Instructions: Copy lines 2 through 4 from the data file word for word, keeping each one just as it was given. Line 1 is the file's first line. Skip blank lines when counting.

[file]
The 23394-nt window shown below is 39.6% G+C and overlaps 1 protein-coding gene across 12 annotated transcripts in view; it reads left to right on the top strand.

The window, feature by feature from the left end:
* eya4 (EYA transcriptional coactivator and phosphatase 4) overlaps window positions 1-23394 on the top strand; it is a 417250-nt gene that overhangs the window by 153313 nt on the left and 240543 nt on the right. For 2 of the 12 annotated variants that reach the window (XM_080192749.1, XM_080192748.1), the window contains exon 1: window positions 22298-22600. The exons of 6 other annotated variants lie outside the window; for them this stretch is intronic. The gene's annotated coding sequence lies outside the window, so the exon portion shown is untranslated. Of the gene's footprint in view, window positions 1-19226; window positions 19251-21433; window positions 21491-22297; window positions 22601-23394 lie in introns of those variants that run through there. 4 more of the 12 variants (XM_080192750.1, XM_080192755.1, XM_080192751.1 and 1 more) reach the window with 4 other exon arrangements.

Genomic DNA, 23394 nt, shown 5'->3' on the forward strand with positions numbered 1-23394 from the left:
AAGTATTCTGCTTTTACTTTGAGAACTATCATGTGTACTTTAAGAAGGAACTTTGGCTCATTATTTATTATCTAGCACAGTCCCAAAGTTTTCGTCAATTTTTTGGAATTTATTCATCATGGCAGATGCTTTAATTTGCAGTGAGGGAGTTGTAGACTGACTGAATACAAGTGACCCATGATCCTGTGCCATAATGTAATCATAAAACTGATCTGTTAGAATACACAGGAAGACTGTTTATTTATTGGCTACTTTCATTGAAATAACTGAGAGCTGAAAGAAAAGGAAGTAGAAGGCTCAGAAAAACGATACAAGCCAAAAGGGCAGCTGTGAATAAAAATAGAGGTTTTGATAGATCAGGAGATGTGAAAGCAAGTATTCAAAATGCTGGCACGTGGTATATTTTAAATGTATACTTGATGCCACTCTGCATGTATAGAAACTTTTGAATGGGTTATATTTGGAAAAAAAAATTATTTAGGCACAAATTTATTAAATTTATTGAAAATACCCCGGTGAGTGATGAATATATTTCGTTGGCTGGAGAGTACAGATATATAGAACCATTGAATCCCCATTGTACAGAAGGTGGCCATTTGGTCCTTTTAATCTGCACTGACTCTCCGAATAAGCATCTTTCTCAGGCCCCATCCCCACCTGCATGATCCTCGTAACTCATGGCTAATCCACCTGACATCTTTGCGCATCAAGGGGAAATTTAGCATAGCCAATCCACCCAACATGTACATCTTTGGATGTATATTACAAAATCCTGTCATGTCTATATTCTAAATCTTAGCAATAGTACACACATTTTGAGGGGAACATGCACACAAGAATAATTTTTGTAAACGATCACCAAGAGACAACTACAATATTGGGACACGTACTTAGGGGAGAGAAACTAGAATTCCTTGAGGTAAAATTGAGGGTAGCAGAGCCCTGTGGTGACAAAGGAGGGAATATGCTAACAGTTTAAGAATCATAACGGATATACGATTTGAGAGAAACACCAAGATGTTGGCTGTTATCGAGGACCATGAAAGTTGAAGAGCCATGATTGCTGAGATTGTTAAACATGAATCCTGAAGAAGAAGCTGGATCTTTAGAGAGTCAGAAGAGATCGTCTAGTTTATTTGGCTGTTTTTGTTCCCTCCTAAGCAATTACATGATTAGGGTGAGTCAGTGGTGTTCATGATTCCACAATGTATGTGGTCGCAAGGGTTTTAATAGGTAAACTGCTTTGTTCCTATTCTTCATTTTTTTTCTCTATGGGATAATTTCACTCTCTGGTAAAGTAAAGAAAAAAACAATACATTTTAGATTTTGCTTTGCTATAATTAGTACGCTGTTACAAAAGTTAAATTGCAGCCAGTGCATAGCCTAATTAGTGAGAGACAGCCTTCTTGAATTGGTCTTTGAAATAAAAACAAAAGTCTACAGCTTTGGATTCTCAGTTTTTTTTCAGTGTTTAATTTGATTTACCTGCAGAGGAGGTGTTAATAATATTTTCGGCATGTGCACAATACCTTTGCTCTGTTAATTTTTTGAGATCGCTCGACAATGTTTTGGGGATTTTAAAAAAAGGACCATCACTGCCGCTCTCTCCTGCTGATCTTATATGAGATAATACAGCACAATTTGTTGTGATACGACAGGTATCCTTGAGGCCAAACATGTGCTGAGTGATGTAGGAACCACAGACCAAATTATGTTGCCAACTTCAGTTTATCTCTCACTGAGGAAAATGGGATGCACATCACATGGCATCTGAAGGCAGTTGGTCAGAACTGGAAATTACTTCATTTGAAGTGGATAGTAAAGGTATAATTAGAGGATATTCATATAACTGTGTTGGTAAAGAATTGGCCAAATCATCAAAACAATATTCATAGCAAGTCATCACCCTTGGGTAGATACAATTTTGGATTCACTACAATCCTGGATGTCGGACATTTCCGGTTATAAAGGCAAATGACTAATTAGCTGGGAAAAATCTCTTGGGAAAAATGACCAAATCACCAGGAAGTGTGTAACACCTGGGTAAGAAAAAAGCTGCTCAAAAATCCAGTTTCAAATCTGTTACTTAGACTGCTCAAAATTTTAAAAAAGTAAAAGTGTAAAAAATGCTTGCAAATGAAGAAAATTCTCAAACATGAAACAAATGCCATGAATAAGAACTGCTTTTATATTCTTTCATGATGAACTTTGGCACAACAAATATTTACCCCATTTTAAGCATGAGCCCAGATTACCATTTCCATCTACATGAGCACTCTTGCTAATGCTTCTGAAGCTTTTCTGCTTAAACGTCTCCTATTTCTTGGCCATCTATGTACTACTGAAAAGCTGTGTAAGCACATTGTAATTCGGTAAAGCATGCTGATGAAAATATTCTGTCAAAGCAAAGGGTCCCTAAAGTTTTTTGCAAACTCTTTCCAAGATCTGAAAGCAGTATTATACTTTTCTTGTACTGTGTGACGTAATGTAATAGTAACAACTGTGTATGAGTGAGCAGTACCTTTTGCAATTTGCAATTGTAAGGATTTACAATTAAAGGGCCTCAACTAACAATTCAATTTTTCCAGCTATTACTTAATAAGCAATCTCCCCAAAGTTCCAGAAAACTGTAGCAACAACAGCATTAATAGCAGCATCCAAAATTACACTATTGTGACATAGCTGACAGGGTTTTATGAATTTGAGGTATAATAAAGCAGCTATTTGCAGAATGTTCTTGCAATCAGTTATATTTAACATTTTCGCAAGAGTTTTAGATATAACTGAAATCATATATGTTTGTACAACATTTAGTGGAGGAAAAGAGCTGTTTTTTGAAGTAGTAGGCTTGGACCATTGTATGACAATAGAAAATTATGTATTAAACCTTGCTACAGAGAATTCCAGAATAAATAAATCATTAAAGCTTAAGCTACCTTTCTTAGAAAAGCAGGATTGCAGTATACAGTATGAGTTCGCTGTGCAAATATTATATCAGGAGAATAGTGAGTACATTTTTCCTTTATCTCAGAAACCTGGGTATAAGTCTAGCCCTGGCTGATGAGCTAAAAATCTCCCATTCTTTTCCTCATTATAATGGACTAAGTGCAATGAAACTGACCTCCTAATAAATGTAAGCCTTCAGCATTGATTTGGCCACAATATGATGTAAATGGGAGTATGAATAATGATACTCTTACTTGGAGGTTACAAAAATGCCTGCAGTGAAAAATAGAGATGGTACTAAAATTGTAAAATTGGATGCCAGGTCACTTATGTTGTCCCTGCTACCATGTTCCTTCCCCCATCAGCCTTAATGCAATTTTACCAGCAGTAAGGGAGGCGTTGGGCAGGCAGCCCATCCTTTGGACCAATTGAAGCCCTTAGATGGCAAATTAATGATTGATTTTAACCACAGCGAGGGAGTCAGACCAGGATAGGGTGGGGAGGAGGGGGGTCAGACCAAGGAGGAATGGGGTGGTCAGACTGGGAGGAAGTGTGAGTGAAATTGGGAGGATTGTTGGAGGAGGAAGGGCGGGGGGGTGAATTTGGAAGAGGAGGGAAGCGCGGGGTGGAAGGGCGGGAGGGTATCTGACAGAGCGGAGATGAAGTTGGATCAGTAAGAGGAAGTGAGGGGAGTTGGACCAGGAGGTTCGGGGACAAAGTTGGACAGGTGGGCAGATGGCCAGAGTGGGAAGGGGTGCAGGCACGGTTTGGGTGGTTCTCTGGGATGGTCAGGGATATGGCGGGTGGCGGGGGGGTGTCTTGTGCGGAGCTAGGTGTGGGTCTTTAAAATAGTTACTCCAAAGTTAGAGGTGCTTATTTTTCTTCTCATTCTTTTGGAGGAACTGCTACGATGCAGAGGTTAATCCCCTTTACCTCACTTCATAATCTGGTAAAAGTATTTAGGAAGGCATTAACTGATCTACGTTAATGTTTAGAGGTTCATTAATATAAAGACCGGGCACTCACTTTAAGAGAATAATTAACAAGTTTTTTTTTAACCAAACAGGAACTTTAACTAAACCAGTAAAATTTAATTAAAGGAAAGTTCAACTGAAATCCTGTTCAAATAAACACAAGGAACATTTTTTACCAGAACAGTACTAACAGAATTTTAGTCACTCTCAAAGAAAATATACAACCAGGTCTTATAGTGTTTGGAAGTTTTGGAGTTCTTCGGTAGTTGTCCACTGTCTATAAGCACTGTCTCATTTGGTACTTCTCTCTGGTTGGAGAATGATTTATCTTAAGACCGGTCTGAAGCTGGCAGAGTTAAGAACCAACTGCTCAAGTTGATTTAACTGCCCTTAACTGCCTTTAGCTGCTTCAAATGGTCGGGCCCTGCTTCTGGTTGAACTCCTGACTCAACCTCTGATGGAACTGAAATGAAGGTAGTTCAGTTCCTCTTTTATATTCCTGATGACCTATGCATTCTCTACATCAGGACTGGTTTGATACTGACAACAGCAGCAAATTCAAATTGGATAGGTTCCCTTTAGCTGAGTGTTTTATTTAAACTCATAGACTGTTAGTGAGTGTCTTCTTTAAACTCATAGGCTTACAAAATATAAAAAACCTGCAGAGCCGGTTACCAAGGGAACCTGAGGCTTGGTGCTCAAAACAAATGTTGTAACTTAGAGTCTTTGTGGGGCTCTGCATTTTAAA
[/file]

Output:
The window, feature by feature from the left end:
* eya4 (EYA transcriptional coactivator and phosphatase 4) overlaps window positions 1-23394 on the top strand; it is a 417250-nt gene that overhangs the window by 153313 nt on the left and 240543 nt on the right. For 2 of the 12 annotated variants that reach the window (XM_080192749.1, XM_080192748.1), the window contains exon 1: window positions 22298-22600. The exons of 6 other annotated variants lie outside the window; for them this stretch is intronic. The gene's annotated coding sequence lies outside the window, so the exon portion shown is untranslated. Of the gene's footprint in view, window positions 1-19226; window positions 19251-21433; window positions 21491-22297; window positions 22601-23394 lie in introns of those variants that run through there. 4 more of the 12 variants (XM_080192750.1, XM_080192755.1, XM_080192751.1 and 1 more) reach the window with 4 other exon arrangements.

Genomic DNA, 23394 nt, shown 5'->3' on the forward strand with positions numbered 1-23394 from the left: